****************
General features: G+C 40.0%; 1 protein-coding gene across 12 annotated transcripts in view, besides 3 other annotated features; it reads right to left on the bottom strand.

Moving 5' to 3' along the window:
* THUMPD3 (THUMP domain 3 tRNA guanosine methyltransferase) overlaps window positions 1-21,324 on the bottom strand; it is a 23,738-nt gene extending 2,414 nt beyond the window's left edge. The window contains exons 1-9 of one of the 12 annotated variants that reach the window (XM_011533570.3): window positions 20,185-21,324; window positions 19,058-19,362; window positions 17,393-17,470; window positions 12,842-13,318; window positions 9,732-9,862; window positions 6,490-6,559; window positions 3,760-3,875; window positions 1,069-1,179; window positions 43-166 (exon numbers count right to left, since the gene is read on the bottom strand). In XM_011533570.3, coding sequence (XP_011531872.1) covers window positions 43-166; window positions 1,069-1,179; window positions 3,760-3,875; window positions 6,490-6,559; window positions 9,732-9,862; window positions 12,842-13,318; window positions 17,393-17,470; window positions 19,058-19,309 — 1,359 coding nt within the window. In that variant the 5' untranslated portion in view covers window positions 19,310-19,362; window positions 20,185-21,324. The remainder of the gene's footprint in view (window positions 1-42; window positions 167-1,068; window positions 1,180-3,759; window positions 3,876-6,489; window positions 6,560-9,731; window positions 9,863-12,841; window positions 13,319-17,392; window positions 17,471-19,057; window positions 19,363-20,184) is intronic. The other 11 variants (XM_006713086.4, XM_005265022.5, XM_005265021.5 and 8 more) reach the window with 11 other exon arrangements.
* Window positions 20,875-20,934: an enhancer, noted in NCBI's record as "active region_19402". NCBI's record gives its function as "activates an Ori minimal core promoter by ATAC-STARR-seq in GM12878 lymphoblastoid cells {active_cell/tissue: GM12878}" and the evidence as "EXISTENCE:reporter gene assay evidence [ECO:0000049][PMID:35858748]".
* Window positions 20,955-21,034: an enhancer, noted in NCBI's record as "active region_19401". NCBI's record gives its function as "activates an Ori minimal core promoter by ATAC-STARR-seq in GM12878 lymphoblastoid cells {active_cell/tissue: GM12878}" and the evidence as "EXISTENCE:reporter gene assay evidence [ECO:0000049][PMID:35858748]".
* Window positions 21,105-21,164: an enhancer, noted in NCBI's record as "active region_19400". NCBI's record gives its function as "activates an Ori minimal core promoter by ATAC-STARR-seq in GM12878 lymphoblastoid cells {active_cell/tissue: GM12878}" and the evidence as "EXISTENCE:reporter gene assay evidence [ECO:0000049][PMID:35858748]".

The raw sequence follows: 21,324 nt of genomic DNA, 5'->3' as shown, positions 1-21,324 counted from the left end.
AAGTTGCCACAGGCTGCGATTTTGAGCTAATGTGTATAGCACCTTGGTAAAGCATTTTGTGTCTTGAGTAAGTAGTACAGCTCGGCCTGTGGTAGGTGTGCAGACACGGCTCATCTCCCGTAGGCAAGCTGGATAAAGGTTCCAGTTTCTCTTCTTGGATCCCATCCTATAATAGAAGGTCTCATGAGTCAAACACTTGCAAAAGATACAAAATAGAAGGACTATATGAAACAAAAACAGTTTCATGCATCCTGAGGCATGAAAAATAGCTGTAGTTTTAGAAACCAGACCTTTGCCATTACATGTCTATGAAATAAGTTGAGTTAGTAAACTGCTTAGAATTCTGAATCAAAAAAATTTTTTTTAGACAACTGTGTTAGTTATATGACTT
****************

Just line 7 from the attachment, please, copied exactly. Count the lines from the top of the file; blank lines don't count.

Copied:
The raw sequence follows: 21,324 nt of genomic DNA, 5'->3' as shown, positions 1-21,324 counted from the left end.